- The Washington Times - Saturday, July 4, 2009

BISMARCK, N.D.

Not long ago, hundreds of anxious shoppers watched as city officials used power saws to cut 2-by-4s during Home Depot Inc.’s ribbon-cutting ceremony for its 102,700-square-foot building center in Bismarck. Less than three years later, the home improvement retailer shuttered the underperforming store, leaving a big orange empty eyesore on the outskirts of town.

The building, sitting derelict and silent on acres of asphalt, is listed for sale at $10.5 million. But there’s been little interest in the warehouselike building that occupies a lot more than the size of several football fields.

For potential tenants “it’s a hard pitch because for most uses it seems to be a bit of a tough fit,” said Brian Ritter, business development director of the Bismarck-Mandan Development Association.

As the recession takes its toll on big-box retailers, more communities across the country are having to confront not just the eyesore of giant empty stores, but also the loss of jobs and tax revenue that follow.

Many are trying to find creative uses for those near-windowless monoliths. In Minnesota, one became a Spam Museum. In Texas, an indoor go-cart track. In Illinois, a church moved into an empty Wal-Mart. The new tenants, however, often generate less revenue for local governments.

And with the recent spate of retailer bankruptcies and store closures, including Circuit City and Linens ‘N Things, more abandoned buildings will be added to a struggling commercial real estate market. There are already hundreds of empty “ghostboxes” across the country.

“There is not a landfill on Earth able to handle all the big boxes that we have sitting empty,” says Julia Christensen, author of the book “Big Box Reuse,” who has been studying the trend since 2002.

Some have been transformed into museums, community centers, hospitals or schools. Future tenants, however, can be restricted by the former retail chain.

“Often, they sign leases that prohibit competitors from moving in there, so they’re willing to pay on an empty building for a long time,” said Ms. Christensen, also a visiting professor at Oberlin College in Ohio.

The International Council of Shopping Centers said 6,913 retail stores - of all types - announced closures last year, compared with 4,603 in 2007.

Excess Space Retail Services Inc. of Lake Success, N.Y., specializes in real estate disposition and lease restructuring for retailers, including Home Depot, Wal-Mart, JC Penny and Kmart. The company has seen a more than 30 percent jump in the number of empty retail locations in the past year.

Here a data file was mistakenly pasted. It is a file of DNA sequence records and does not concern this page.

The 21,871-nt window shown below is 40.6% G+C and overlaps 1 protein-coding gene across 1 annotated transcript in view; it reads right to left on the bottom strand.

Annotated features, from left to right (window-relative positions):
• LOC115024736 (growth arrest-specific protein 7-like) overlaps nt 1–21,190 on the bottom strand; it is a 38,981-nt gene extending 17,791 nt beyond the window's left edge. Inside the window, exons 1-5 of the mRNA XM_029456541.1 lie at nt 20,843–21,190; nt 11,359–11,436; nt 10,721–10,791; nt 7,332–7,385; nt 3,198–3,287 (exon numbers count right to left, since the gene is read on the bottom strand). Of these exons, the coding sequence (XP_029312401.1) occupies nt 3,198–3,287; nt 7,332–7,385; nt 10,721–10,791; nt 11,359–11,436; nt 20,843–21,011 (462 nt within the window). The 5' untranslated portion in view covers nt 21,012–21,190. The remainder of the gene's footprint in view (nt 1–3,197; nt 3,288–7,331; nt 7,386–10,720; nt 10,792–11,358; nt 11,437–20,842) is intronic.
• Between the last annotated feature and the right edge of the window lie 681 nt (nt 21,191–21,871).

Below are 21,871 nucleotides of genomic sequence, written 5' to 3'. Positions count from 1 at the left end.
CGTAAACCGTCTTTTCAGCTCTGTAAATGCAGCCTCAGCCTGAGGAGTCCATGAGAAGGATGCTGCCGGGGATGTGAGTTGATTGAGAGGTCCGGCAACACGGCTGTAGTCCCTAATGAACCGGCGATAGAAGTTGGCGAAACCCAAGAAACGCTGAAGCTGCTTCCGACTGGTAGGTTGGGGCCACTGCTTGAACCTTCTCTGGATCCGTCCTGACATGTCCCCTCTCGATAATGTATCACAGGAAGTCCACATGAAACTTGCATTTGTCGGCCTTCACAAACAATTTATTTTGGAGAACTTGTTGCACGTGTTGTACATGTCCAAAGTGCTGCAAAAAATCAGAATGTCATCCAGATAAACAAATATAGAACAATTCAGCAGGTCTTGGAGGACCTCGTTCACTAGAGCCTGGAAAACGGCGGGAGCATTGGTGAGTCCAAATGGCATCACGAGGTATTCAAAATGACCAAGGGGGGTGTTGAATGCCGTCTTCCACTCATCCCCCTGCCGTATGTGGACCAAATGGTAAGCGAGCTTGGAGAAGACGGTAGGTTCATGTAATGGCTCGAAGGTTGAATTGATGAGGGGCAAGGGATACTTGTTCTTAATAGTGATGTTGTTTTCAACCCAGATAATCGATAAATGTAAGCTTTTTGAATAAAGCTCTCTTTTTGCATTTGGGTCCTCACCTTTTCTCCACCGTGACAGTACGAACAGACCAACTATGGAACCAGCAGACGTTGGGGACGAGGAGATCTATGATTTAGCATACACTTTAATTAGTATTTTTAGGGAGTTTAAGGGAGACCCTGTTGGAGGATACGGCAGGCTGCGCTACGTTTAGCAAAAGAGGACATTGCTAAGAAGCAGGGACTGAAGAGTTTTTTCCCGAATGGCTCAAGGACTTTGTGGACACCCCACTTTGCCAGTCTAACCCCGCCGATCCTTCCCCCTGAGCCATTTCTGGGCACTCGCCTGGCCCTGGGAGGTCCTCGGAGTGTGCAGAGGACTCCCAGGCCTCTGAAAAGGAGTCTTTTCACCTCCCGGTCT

“We are handing in excess of 2,000 locations for some 50-odd retailers, said Michael Burden, a principal with Excess Space Retail. “The square footage is in the tens of millions.”

Home Depot, for example, closed 15 underperforming stores last year, and 41 of its smaller home improvement brands, including Expo Design Centers and YardBIRDS.

“The goal is to sell or lease the property as quickly as possible,” said Ron DeFeo, a spokesman for the Atlanta-based Home Depot. “The last thing we want is to see an empty store in a community - it’s a difficult enough decision to close a store in the community.”

In Frankfort, Ky., an empty Home Depot is adjacent to a sign welcoming visitors to the city.

Focusing on the positive, Phil Kerrick, economic development director for the city and Franklin County, said, “It’s a great building, in good shape and in a good location.”

Frankfort, Kentucky’s capital city, has dealt with vacant big-box space before, when Lowe’s Cos. moved into a bigger box in town. The vacated building was converted to a state office building.

In Round Rock, Texas, a former Wal-Mart was converted into a go-cart track for a time.

City Manager Jim Nuse said while the indoor racetrack was better than having the building sit vacant, it was far from an ideal use of the space.

The track was open for about two years until the building’s owners renovated the space to house several businesses, including a health club, restaurant and gourmet market.

Owners of the building gave it a new facade and landscaping to make it look less boxy in order to attract new tenants, all at no cost to the city.

“We were lucky,” Mr. Nuse said. “It was a less-than-attractive space for a while but it turned out to be really nice, though it took several years for that to happen.”

Hormel Foods Corp., maker of the famous canned luncheon meat, opened the Spam Museum in Austin, Minn., in an old Kmart building that once had been a Sears store.

Sandy Forstner, executive director of the Austin Area Chamber of Commerce, said the Spam Museum, which opened in 2002, has been more valuable to the southeastern Minnesota community than the previous retailers, both in terms of property tax revenue and the number of visitors it draws to the area.

“The property has been significantly improved,” Mr. Forstner said. “Hormel has spent millions of dollars redeveloping the property.”

The 16,500-square-foot building also houses the headquarters for Hormel and offices for a hospital, he said.

Mr. Forstner said the Spam Museum is one of the biggest destinations in the state, and has brought tourism dollars to the town of 23,000 people near the Iowa border.

“It’s always a problem for a community when a business leaves a building,” he said. “The bigger the business, the bigger the facility and the bigger the problem.”

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